From 2001 to Arrival: Exploring the Scientific Realities in Sci-Fi Films


Science fiction is a speculative genre. Writers and filmmakers create things that don’t exist yet, maybe won’t ever exist or simply aren’t possible. How close sci-fi should stick to what is scientifically possible or plausible is a complicated issue – Star Wars is more space fantasy than sci-fi and no one really expects that franchise to worry too much about science. Here are five sci-fi films that deal with different scientific issues and how accurate they are.

2001: A Space Odyssey

2001: A Space Odyssey
2001: A Space Odyssey //credit: MGM

One of Stanley Kubrick’s many masterpieces 2001 is very good on a lot of issues involving space travel. For example, when the astronauts have a television interview on the ship it is mentioned that it takes a long time for each response to travel the distance to the ship and back but for the television broadcast that has been cut out. Famously 2001 is one of the few sci-fi films that doesn’t have sound in space; space is a vacuum and as such there would be no sound, but for the sake of tone, most sci-fi films ignore this. Another issue most sci-fi films ignore or hand-wave away is that of gravity but not 2001 – we see many examples of weightlessness, and there is a famous shot of an astronaut climbing down a ladder and then seemingly running along what would have been the wall when he was on the ladder.

Accuracy – While certainly not perfect 2001 certainly tried to be as accurate as possible, this whole article could have been about this film and how much work was put in to making it accurate.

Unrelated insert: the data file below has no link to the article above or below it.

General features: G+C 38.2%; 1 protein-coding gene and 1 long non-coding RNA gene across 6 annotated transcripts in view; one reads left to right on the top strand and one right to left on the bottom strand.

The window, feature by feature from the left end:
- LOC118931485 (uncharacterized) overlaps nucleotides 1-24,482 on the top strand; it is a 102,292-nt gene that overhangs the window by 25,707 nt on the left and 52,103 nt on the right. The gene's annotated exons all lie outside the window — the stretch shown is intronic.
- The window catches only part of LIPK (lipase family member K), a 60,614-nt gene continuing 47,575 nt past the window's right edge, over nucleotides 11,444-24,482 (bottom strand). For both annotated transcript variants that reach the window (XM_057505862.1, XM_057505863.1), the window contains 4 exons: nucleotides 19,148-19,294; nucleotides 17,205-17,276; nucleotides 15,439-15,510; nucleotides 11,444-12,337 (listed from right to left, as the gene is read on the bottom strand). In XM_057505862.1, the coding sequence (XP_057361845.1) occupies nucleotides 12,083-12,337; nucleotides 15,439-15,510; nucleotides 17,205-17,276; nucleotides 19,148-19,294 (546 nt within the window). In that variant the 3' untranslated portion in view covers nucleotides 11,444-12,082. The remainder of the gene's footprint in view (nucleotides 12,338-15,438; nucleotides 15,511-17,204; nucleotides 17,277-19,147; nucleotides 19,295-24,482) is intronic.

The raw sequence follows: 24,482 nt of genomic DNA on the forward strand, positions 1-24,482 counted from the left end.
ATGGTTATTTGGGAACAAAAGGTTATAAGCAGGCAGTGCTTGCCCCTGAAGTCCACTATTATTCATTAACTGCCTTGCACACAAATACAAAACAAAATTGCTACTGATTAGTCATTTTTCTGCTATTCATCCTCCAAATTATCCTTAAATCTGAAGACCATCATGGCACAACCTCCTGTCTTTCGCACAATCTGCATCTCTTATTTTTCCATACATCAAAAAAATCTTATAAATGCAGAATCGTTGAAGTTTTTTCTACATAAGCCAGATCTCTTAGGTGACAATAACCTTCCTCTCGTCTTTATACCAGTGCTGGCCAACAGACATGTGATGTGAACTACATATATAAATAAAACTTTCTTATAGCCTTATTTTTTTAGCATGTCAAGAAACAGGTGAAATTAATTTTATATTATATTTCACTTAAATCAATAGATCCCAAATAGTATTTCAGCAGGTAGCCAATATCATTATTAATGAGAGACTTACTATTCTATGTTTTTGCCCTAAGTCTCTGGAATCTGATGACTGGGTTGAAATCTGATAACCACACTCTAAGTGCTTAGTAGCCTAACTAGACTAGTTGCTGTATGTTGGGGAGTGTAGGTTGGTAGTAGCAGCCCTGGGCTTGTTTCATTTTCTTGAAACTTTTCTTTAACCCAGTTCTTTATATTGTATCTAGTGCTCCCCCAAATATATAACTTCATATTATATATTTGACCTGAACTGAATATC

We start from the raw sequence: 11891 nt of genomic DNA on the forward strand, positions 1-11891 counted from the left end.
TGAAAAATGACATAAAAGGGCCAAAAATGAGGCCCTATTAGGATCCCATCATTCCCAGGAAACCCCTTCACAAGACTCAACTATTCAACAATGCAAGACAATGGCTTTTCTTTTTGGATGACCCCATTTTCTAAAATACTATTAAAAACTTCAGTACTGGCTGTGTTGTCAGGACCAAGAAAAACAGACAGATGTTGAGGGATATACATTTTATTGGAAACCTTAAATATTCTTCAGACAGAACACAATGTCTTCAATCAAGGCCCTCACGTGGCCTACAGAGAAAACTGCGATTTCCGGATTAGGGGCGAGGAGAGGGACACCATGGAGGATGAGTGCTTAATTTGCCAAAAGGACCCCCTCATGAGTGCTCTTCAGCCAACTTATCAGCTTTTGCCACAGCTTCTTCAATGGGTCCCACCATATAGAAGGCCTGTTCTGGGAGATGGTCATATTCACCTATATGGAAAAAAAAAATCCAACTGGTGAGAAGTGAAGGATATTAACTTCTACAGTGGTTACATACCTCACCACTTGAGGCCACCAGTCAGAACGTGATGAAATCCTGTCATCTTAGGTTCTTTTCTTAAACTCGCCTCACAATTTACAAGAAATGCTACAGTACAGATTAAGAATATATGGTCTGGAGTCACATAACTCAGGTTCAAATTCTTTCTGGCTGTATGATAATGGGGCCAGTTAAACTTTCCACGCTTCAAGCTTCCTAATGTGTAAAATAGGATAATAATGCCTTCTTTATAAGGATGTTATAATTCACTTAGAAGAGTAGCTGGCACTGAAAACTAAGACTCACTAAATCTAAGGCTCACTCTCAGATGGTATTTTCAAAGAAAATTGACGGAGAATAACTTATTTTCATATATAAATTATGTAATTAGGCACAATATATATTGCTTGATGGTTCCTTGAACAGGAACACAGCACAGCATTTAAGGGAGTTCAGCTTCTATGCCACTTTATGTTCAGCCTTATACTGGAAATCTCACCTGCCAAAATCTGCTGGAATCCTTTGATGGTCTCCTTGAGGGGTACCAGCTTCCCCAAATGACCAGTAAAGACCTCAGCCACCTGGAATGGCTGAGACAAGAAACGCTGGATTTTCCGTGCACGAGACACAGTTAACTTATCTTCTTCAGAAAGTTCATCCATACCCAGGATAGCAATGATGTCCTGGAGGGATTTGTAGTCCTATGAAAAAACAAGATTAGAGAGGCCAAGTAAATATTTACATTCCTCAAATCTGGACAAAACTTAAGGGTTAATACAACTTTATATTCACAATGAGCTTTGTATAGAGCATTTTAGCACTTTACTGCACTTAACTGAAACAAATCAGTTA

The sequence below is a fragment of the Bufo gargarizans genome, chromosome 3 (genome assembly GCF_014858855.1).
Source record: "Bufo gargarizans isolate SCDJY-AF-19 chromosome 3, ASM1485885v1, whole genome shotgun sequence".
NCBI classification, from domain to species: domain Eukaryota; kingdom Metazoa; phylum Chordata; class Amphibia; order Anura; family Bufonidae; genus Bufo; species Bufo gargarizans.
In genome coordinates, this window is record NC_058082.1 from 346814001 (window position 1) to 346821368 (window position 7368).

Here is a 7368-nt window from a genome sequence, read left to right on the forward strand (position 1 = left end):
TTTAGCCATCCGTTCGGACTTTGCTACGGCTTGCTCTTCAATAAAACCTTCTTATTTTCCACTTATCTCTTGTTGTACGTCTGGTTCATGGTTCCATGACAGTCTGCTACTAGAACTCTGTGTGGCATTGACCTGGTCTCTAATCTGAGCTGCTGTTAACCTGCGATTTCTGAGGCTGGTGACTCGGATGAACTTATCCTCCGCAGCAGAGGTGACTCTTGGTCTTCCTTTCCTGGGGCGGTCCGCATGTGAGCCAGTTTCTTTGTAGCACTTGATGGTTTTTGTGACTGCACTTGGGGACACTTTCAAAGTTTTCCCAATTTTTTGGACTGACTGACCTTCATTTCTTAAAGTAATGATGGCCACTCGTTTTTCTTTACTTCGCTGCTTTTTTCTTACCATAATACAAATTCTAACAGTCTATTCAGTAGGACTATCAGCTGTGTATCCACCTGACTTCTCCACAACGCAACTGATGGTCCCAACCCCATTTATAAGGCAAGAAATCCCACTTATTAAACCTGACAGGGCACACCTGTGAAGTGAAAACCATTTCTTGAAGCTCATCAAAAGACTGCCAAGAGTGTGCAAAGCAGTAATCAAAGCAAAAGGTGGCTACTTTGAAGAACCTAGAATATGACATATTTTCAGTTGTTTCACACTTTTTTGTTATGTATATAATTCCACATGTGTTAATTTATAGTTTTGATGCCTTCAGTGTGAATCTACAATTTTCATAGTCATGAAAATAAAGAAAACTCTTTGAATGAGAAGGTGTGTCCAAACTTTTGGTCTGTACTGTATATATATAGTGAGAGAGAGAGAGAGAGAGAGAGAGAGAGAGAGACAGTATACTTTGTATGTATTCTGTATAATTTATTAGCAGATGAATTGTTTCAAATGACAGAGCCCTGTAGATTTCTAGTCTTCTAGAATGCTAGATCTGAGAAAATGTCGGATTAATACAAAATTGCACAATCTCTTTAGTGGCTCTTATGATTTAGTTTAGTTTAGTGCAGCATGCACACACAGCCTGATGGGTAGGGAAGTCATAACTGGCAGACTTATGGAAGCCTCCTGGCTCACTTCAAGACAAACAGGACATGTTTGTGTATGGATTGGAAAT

Most of the movies mentioned in this article deal with complicated ideas like space travel, artificial intelligence and time travel and can be forgiven for getting details wrong. However, the Transformers franchise seems to exist in a world where the basic laws of physics are forgotten about. You can ignore questions of how are these robots made, how they travel through etc and get onto basic things like their different size in different transformed states, or these giant robots jumping around and not causing huge devastation from their tremendous mass. It absolutely forgets that if a human falls from a great height a robot catching them moments before they hit the ground is not going to save them and will have much the same result as hitting the ground.

Accuracy – None whatsoever – but not particularly trying either.


Sunshine //credit: Fox Searchlight Pictures

An underappreciated Danny Boyle film Sunshine is a movie where the filmmakers have clearly thought about scientific accuracy a lot. In a nutshell, the plot is that the sun is dying and there is a spaceship heading there to “restart” the sun. Professor Brian Cox was the scientific consultant for the film and has said that he used some ideas in physics to give the plot some credence, but it’s not a documentary, for example in the film the sun has been damaged by a Q-Ball (which is a genuine idea in physics) but our sun isn’t dense enough to be affected by it. It would seem Boyle asked for scientists to come up with something vaguely plausible in science and he would then run with it.